New Albany officials plan to connect Zarley Street to Forest Drive later this year to further alleviate traffic issues at Zarley Street and Johnstown Road.
"Any time you have an alternate (exit) route ... that leads to a traffic light or a controlled intersection, it is a good thing," said New Albany's interim police chief, Greg Jones.
In 2010, the city limited left turns from Zarley Street onto Johnstown Road between 3:30 and 6:30 p.m., said Mark Nemec, the city's public-services director
Nemec updated New Albany City Council on the road extension project June 18.
He said the Zarley Street intersection with Johnstown Road was one of the city's top three crash locations in 2010.
Five accidents occurred at the intersection in 2010, two in 2011 and three in 2013, according to police records.
Nemec said the new connection will improve the flow of traffic from the Zarley Industrial Park to the adjacent medical and office development on Forest Drive.
Forest Drive connects to Smith's Mill Road.
The city will build a two-lane road with curbs, with a walking trail on one side and a sidewalk on the other. It will include street trees and lighting, Nemec said.
The city will use funds from the capital-improvements budget for the connection.
Though Nemec has not received an engineer's estimate for the work, he said, the road could cost $900,000.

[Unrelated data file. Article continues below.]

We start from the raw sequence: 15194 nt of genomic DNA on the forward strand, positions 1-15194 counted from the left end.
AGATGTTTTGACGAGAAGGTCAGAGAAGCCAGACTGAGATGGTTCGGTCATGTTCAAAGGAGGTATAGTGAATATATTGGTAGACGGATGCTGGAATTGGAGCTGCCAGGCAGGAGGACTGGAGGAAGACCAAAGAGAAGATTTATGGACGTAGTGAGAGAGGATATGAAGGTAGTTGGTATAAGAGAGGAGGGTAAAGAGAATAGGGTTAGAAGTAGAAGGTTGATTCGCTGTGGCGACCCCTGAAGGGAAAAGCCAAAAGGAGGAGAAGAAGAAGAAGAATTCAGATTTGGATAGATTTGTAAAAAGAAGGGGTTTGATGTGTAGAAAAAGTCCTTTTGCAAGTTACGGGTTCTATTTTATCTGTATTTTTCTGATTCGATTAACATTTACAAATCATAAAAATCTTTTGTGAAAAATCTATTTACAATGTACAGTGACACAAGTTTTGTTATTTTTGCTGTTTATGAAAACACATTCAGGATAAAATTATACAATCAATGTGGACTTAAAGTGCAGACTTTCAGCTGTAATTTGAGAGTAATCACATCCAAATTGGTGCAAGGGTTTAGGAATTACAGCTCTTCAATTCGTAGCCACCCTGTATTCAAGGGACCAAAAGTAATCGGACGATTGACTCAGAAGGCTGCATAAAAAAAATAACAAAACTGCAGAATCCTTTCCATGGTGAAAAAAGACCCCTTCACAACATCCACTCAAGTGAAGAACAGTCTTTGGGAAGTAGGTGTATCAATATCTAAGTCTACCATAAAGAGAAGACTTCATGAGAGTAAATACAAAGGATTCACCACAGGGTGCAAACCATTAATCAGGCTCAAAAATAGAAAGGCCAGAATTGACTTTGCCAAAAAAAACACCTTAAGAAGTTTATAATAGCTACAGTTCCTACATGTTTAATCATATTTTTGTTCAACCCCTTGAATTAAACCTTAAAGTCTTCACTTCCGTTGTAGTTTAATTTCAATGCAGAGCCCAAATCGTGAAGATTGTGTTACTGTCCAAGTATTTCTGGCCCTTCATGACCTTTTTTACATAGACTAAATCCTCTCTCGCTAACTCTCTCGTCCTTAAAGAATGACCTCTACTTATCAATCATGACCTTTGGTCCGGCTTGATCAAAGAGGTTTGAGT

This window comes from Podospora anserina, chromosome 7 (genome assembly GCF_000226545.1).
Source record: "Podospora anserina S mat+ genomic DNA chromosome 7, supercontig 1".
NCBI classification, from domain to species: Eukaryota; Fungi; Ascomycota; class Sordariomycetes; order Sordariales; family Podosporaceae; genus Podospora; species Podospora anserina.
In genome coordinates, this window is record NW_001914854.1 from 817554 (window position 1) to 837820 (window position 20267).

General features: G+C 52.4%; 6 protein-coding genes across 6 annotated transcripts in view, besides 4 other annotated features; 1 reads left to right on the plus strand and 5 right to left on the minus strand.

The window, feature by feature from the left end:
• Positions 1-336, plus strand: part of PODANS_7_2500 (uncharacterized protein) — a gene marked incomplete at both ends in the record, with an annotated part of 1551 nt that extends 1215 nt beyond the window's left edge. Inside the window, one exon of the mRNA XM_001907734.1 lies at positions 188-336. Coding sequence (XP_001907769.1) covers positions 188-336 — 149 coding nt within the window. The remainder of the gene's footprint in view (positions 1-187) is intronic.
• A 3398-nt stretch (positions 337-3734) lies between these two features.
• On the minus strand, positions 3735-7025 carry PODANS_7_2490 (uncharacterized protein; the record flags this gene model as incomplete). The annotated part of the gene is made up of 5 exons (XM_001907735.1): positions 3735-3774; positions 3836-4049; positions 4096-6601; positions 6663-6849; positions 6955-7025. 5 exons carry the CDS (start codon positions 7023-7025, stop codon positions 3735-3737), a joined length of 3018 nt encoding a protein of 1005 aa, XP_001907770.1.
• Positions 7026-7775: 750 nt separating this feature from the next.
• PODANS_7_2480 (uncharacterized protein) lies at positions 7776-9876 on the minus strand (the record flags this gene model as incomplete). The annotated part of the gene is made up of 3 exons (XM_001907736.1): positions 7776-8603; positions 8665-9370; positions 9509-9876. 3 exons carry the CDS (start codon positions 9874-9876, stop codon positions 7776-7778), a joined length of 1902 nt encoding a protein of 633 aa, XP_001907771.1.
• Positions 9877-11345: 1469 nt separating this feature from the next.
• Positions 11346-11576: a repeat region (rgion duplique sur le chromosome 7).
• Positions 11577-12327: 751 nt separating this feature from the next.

Nemec said once the road is built, the turning restrictions at Zarley Street and Johnstown Road will remain in place.
In other business June 18:
* Council heard an update on another capital-improvements project that would provide a pedestrian crossing over the Thompson Road bridge near Thompson Park.
Nemec said the city of Columbus maintains 70 percent of the bridge and New Albany maintains the other 30 percent.
New Albany is in the process of taking over maintenance of the bridge and right of way so the city can install a pedestrian bridge, which is expected to cost $260,000 and will be funded out of tax-increment financing revenues.
A TIF is an economic development mechanism available to local governments to finance public infrastructure improvements and, in certain circumstances, residential rehabilitation, according to the Ohio Department of Development. A TIF works by locking in the taxable worth of real property at the value it holds at the time the authorizing legislation was approved.
* Council agreed to refund $4.82 million in debt issued in 2010 to save $500,000 by lowering the interest rate and reducing the payoff by three years.
The bonds were issued to build a truck cul-de-sac, finish Smith's Mill Loop Road, and make water and sewer improvements to the city's Personal Care and Beauty business campus, north and south of state Route 161 along Beech Road.
Chad Fuller, New Albany's finance director, said the interest rate is expected to decrease to 2 to 3 percent with the refunding.